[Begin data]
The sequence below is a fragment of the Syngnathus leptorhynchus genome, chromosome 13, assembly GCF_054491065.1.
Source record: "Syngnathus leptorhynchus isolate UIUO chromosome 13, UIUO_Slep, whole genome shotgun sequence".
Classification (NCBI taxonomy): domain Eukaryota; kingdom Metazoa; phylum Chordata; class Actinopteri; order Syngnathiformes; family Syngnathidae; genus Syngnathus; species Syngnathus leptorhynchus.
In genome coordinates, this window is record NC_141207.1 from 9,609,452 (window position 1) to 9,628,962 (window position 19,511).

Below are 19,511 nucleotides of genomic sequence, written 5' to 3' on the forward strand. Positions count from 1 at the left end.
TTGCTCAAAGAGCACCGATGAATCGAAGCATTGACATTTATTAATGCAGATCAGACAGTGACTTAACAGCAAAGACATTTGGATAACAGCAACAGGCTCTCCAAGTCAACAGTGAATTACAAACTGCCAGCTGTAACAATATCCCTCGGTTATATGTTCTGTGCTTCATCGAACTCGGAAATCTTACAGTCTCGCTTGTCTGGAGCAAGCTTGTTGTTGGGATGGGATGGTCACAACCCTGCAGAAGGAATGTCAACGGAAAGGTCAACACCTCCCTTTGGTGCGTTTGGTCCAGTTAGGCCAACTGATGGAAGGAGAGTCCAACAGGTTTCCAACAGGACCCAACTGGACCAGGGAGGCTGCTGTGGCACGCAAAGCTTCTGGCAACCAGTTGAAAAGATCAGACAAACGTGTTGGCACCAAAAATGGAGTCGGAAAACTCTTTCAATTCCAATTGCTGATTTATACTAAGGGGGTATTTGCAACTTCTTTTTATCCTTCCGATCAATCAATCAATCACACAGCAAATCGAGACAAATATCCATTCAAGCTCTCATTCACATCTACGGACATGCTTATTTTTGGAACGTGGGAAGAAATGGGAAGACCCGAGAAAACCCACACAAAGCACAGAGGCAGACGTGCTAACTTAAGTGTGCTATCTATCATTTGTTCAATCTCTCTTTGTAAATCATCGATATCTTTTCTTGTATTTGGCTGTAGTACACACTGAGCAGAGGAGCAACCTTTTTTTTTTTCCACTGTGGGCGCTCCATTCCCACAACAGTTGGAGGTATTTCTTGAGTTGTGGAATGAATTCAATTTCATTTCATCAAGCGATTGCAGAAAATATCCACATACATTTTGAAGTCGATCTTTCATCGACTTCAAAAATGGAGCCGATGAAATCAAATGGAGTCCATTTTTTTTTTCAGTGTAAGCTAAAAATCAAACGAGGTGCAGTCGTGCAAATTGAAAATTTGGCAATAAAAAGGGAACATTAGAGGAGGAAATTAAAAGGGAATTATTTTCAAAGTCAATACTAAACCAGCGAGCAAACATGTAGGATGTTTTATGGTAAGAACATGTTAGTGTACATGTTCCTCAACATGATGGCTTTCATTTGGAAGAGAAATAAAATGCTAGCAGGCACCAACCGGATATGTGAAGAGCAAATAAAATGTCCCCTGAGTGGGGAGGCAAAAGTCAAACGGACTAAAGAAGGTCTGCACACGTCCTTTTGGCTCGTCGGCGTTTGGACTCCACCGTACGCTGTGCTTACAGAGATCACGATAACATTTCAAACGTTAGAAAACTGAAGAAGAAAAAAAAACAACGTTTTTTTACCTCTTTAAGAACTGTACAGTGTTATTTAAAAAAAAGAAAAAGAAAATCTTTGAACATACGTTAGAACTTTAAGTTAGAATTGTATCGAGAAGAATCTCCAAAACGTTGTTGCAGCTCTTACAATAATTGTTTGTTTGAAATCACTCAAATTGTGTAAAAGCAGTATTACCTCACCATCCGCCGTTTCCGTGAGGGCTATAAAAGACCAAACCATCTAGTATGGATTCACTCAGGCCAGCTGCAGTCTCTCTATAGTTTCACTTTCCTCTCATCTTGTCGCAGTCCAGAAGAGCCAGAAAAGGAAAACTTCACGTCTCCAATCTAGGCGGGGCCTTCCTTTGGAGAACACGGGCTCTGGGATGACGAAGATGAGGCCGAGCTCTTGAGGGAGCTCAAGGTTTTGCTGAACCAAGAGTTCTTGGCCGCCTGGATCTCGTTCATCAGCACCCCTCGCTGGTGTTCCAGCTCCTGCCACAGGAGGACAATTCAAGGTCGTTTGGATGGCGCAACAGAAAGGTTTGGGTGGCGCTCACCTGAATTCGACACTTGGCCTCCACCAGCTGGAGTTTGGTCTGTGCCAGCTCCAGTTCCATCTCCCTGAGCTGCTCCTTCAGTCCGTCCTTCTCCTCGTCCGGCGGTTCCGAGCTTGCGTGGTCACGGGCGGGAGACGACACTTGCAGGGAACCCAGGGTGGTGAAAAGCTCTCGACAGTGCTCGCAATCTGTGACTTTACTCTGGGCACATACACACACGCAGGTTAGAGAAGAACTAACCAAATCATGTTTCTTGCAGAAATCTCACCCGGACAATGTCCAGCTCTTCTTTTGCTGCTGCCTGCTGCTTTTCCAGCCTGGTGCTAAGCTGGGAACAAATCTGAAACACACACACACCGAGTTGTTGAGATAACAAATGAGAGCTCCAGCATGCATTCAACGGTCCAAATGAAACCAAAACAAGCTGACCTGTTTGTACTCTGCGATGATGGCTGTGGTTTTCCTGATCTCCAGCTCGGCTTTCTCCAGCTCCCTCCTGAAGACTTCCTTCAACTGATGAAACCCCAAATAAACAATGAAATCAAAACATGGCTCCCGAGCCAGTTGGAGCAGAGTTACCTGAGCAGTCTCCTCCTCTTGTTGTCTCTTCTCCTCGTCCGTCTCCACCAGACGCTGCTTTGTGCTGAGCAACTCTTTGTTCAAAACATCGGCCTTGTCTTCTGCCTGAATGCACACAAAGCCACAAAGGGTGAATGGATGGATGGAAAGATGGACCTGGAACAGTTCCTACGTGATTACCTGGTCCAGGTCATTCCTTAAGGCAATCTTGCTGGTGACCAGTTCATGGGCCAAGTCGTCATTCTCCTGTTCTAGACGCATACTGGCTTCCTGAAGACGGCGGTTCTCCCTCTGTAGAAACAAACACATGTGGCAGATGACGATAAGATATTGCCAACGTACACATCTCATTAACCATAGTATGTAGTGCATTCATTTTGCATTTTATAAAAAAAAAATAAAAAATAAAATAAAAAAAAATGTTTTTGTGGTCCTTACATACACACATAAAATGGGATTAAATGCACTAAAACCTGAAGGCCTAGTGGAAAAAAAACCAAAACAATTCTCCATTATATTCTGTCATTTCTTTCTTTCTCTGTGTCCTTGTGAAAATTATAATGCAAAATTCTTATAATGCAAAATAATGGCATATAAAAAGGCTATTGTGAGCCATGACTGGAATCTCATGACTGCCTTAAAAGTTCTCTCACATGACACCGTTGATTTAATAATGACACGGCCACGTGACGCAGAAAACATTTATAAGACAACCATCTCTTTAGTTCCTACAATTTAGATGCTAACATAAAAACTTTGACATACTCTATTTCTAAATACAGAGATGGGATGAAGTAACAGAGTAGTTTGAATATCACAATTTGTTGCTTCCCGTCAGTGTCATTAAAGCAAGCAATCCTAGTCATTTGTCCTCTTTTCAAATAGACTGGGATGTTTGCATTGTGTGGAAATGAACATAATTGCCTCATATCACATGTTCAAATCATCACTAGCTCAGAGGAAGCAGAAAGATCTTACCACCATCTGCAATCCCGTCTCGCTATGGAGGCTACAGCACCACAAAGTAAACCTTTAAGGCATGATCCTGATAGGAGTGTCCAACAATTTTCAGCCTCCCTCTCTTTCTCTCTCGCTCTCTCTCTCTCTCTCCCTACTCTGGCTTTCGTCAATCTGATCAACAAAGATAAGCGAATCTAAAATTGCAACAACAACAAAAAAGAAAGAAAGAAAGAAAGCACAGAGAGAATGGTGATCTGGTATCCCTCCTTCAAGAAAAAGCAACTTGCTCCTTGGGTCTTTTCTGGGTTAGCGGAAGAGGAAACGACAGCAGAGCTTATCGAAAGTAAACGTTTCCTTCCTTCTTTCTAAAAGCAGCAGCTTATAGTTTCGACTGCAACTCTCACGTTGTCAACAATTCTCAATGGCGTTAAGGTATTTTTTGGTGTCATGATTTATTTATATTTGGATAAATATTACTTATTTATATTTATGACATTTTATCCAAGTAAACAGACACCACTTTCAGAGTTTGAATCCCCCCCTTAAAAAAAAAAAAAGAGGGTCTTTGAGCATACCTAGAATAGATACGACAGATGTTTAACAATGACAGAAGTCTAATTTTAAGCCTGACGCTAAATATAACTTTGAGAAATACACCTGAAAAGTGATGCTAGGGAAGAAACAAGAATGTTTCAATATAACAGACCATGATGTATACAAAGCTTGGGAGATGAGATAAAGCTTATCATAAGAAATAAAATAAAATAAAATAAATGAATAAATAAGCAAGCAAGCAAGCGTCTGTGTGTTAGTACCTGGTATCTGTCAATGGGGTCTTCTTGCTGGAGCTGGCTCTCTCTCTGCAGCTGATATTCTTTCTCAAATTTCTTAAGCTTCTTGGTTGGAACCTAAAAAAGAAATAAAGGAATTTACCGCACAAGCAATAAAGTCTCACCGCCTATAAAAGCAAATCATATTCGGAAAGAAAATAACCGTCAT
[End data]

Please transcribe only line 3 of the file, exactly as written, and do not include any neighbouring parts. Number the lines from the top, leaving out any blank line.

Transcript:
Classification (NCBI taxonomy): domain Eukaryota; kingdom Metazoa; phylum Chordata; class Actinopteri; order Syngnathiformes; family Syngnathidae; genus Syngnathus; species Syngnathus leptorhynchus.